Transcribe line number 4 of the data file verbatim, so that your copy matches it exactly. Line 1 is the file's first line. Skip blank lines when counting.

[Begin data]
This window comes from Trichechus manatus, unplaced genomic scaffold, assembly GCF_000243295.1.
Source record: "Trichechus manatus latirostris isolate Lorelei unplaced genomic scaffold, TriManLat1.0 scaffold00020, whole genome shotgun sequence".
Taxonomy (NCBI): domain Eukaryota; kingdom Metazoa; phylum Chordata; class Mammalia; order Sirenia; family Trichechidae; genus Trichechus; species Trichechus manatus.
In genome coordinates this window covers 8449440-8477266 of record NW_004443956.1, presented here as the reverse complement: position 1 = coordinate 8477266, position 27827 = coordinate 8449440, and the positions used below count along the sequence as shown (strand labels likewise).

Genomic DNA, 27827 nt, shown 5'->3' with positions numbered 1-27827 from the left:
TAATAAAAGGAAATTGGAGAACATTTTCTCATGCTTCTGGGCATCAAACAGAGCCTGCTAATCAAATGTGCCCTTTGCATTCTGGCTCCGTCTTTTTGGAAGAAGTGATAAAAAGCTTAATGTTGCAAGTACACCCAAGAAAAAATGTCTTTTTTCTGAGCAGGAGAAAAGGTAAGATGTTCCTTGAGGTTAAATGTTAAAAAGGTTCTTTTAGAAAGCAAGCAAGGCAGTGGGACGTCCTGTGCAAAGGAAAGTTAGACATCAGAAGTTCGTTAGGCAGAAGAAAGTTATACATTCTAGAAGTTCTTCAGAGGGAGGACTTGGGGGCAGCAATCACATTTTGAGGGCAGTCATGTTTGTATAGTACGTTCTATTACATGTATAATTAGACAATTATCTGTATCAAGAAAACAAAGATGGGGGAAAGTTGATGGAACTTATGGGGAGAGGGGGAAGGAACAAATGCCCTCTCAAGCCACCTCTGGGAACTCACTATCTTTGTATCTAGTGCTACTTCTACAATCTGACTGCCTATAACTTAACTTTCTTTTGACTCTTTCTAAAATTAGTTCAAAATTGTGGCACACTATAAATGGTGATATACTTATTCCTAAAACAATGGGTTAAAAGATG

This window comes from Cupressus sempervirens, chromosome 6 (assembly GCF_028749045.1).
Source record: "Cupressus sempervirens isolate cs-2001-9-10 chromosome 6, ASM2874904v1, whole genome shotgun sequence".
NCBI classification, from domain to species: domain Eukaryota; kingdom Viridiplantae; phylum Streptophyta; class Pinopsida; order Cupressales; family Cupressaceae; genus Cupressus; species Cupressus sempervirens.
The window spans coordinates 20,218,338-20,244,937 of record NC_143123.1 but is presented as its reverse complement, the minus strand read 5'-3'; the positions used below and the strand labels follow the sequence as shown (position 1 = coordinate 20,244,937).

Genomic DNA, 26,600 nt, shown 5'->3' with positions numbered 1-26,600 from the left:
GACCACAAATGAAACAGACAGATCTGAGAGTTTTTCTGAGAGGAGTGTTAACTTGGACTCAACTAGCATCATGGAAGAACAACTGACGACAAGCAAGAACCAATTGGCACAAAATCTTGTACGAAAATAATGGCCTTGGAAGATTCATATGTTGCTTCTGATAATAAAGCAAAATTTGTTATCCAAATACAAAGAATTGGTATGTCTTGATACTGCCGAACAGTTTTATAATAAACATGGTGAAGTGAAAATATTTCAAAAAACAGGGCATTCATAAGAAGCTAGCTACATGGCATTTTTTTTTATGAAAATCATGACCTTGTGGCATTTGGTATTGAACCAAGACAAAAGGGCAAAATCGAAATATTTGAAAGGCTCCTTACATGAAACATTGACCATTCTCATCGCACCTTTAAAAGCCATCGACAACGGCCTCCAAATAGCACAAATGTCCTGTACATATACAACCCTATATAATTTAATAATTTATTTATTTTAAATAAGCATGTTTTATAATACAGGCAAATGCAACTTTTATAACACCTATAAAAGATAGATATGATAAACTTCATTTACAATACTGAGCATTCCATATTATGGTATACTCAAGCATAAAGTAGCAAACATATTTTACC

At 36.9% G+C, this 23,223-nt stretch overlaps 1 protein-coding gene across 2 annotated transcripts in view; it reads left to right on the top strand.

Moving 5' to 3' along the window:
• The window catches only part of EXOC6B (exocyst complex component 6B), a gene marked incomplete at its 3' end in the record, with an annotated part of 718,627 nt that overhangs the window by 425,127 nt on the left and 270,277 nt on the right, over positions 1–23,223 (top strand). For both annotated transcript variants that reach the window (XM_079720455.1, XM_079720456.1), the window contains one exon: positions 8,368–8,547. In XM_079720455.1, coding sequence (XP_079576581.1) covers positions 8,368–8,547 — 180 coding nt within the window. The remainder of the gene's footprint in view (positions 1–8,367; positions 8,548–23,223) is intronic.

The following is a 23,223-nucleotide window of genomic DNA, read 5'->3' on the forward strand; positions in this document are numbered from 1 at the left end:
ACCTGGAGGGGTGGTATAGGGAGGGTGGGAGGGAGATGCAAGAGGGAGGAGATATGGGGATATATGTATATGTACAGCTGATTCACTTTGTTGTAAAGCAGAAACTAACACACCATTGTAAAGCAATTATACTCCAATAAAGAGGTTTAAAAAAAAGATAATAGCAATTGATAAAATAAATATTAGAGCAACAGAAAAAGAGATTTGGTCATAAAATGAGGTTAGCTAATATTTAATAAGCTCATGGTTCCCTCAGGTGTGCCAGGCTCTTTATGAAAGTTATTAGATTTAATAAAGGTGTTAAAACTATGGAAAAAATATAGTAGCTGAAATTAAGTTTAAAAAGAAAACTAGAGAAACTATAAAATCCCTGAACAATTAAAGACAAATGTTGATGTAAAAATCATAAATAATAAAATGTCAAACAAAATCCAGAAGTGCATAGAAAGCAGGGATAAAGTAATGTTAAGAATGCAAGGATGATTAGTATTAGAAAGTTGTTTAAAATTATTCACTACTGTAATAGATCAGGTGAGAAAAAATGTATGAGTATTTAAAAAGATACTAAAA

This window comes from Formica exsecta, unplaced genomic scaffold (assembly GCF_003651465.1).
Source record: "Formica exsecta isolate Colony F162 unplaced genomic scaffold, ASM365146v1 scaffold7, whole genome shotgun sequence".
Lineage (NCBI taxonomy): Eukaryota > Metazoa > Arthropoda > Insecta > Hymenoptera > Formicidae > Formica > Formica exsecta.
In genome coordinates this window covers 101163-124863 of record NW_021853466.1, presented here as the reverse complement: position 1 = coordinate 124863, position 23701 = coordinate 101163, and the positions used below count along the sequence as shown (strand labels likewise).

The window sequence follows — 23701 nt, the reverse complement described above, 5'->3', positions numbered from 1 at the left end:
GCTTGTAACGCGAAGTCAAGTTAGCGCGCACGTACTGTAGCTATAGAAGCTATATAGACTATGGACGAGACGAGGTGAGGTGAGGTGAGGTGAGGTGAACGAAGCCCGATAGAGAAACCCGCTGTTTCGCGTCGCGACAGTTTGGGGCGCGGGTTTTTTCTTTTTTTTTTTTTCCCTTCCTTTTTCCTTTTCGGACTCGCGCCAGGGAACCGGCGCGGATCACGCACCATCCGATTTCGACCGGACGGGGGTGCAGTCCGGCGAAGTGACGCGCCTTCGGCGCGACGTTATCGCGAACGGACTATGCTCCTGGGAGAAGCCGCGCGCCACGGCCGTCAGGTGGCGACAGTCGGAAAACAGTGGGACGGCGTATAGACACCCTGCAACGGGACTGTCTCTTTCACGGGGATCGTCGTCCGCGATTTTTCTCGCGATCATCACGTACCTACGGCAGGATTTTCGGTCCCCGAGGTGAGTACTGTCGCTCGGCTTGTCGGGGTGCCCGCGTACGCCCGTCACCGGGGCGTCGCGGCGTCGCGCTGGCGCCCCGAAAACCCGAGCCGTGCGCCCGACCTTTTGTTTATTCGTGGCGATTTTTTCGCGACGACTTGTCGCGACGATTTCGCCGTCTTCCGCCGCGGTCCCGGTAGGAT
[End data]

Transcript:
In genome coordinates this window covers 8449440-8477266 of record NW_004443956.1, presented here as the reverse complement: position 1 = coordinate 8477266, position 27827 = coordinate 8449440, and the positions used below count along the sequence as shown (strand labels likewise).